So, it is 5pm, Saturday September 22, and the Tribune relaunch will soon be underway. I’m sorry I was not able to accept your invitation to attend, but …
Oh, sorry, that’s right … I wasn’t actually invited to attend.
In fact, I wasn’t even informed of the relaunch event; I found out about it because I’m a journalist, and I do that kind of thing. Let me mention a few things. Although the recent history of Tribune seems to have been swept under the carpet in the run up to the relaunch, I would remind you that in fact Ian Hernon, George Osgerby and I were producing Tribune until January 2018. We had been doing so in the most straitened circumstances, ridiculously poorly paid, with almost no resources or backroom support, effectively without an editor for more than two years, and using contributors who were willing to offer their work with little or no reward. Whatever shortcomings you or others may consider the product to have had, we kept the publication going and attempted to maintain the Tribune tradition as best we could.
We were aware that Chris McLaughlin had made contact with you and that you had expressed interest in taking on Tribune. We were led to believe that you wanted ‘continuity’ and that you would ‘keep the team together’. When Owen Oyston pulled the plug, we were enthused by the prospect of Jacobin’s involvement and sought to facilitate the transfer of the title both by persuasion and by putting pressure on Oyston through our financial claim via the NUJ. We did so in the belief that we would continue to be involved in a reconfigured Tribune.
On the one occasion you spoke to me during this period you said you liked my contributions to Tribune and wanted me to write for the relaunched mag. You suggested Ian, George and I would be involved in the planning for it. That there would be a meeting or meetings in the run-up to the relaunch in which you wanted us to participate. However, you also told us about the fact that in order to buy the magazine, Oyston wanted you to pay the amounts we were claiming from him, and you suggested that this would be possible if we took 70 per cent of what we were owed. We accepted this compromise in the belief that we would continue to be involved in Tribune and believing the promise that there would be work for us on the relaunched publication.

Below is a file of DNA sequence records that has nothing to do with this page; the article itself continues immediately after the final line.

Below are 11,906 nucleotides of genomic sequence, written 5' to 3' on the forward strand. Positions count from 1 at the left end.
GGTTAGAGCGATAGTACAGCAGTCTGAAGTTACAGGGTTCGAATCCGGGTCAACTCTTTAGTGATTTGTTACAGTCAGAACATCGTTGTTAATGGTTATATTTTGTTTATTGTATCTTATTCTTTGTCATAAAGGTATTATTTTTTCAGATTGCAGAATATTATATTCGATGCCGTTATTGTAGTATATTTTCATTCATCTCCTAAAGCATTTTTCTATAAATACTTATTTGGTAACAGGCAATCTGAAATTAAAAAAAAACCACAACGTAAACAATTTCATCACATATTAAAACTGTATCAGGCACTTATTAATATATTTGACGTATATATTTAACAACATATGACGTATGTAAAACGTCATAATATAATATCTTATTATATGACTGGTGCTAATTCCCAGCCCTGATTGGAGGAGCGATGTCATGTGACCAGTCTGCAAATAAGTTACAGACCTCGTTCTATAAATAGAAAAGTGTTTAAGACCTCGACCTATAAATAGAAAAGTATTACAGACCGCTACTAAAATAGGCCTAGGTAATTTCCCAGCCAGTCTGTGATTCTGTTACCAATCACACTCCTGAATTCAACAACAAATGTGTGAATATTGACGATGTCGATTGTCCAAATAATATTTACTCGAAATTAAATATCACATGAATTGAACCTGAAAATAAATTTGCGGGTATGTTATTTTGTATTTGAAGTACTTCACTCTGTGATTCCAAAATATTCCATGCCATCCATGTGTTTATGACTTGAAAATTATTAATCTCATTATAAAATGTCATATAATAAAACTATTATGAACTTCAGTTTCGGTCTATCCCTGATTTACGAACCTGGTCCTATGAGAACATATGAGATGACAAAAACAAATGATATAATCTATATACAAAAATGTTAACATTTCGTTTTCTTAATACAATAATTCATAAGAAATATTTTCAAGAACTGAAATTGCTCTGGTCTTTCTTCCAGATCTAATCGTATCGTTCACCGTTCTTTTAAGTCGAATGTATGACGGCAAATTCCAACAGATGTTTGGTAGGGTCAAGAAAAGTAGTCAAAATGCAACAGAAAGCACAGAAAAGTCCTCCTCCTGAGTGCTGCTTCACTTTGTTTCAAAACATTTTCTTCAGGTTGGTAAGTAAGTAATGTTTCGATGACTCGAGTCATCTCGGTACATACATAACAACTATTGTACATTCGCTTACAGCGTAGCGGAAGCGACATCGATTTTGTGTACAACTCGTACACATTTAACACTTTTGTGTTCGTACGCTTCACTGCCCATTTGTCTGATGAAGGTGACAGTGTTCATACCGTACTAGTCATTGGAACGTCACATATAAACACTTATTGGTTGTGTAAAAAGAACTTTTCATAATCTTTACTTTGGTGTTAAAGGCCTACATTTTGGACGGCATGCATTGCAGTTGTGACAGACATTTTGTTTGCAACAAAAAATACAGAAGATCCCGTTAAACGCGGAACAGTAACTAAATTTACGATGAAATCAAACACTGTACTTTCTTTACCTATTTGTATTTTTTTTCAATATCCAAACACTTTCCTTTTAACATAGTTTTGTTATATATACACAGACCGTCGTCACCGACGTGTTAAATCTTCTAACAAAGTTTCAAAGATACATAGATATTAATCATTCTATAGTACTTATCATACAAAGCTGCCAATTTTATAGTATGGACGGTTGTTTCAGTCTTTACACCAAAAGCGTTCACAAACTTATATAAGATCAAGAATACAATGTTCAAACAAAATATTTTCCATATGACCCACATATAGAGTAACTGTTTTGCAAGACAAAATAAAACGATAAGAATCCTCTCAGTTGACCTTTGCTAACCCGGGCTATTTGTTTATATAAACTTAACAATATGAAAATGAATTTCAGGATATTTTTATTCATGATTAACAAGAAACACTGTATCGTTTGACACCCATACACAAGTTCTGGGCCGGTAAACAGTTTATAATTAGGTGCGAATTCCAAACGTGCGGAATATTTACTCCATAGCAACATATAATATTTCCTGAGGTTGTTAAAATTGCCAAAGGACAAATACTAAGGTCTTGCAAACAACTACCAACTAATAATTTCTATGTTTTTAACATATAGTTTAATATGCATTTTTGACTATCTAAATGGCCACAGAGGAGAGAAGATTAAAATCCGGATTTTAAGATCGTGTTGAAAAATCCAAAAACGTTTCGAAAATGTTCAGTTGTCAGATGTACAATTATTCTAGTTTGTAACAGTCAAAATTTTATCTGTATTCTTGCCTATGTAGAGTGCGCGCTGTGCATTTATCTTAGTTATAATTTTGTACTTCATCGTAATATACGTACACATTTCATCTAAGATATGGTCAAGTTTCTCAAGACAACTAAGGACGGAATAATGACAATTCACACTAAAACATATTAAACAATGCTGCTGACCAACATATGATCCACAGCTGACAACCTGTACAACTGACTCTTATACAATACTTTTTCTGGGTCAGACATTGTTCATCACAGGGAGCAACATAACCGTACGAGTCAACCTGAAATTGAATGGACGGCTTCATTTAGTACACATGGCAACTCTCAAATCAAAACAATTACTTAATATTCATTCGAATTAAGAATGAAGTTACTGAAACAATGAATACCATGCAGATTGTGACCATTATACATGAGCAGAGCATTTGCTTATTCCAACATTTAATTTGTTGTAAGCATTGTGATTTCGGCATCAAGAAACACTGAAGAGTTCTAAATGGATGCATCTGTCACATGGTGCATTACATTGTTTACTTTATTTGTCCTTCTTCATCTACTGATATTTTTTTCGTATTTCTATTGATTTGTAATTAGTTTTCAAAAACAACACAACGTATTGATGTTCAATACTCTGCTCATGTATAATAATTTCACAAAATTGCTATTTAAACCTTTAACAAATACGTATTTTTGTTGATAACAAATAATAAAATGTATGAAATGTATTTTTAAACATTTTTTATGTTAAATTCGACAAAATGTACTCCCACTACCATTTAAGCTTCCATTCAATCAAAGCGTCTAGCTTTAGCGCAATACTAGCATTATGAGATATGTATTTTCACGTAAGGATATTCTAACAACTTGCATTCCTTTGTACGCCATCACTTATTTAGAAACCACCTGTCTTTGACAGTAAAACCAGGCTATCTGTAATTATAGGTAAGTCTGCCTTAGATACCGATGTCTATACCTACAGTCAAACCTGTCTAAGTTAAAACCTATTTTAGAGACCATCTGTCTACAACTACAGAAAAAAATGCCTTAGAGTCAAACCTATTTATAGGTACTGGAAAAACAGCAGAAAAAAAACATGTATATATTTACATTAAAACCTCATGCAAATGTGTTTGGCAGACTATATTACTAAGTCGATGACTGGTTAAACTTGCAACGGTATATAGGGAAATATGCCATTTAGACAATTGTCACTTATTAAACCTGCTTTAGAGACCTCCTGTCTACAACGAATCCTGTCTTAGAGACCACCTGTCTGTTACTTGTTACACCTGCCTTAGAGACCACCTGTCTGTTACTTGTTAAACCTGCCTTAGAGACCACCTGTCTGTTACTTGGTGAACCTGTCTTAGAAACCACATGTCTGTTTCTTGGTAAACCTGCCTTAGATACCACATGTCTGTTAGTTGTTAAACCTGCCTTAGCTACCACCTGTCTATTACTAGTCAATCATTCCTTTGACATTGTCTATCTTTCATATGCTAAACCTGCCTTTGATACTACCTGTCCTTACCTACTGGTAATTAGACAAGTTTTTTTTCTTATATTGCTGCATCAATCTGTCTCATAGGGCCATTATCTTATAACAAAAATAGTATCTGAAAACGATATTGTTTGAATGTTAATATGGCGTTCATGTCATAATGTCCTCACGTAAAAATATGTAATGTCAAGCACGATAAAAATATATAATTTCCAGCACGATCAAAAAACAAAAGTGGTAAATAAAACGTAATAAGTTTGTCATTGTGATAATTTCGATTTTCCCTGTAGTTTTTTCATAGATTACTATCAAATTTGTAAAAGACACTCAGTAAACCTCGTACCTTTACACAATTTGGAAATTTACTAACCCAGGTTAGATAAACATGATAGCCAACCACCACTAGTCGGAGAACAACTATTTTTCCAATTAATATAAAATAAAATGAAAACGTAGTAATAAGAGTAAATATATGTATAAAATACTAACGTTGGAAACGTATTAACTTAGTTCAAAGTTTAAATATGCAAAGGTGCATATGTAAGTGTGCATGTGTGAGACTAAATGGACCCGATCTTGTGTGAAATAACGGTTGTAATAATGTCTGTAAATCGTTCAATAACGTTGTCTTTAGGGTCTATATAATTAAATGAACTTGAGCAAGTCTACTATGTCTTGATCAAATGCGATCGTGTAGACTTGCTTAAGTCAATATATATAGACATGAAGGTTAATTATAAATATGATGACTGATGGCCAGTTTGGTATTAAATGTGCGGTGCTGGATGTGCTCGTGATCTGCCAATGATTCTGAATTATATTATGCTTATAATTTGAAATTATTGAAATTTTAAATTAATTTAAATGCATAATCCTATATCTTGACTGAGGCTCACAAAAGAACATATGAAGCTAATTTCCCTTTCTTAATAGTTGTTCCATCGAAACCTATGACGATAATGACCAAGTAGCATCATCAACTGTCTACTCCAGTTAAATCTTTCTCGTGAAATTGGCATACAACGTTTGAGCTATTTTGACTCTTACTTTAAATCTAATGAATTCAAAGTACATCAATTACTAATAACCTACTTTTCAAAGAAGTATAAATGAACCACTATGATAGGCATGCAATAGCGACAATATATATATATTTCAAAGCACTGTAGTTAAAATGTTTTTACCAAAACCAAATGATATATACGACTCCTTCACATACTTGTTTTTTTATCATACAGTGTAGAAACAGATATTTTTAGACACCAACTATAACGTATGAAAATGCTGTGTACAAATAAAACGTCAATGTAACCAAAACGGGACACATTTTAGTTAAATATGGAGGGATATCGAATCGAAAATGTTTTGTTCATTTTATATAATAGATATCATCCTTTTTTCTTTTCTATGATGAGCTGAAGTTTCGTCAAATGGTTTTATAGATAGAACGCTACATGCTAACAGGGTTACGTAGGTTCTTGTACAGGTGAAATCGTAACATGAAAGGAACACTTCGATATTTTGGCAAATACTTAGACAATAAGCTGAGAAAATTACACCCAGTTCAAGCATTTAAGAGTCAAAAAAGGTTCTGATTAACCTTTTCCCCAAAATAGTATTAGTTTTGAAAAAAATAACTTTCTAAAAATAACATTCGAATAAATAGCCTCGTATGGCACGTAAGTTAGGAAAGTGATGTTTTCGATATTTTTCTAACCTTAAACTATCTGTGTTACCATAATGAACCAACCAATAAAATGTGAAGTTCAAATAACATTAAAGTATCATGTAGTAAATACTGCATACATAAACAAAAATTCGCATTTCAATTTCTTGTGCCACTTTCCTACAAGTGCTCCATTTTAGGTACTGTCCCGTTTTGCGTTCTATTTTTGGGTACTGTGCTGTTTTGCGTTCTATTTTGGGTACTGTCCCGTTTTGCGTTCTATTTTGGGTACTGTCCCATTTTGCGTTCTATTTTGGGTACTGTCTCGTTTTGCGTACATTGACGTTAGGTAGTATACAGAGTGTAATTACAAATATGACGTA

After Ian, George and I received the payment from you of our 70 per cent of what was owed by Oyston we heard practically nothing more from you, nothing from Ronan Burtenshaw and nothing coherent from Chris McLaughlin, who you had retained in some capacity. Almost everything we have learned about the future of Tribune has come third hand or through public sources. No meetings materialised. We were not asked to participate in any planning, nor invited to contribute. We were not informed of Ronan Burtenshaw’s appointment as editor or what the editorial plans for Tribune were. It is almost as though, once we had been ‘paid off’, you had decided that we could comfortably be cast aside completely. Perhaps you suspected that if we had not received this false promise of involvement we would have been reluctant to accept that 70 per cent. To be honest, I suspect such suspicion would have been correct.
I did receive an email from you eventually, after my prompting, in which you said, ‘I appreciate your competence and your work keeping Tribune afloat and I do apologize for my lapses in the communication. But it is my hope to get you all involved with the project.’ No invitation to ‘get involved’ has ever been received, apart from a later message from Ronan, again after some prompting, in which we were vaguely invited to make ‘pitches’ for future issues. Not exactly what we had been led to believe, at the beginning of this process, would be our role.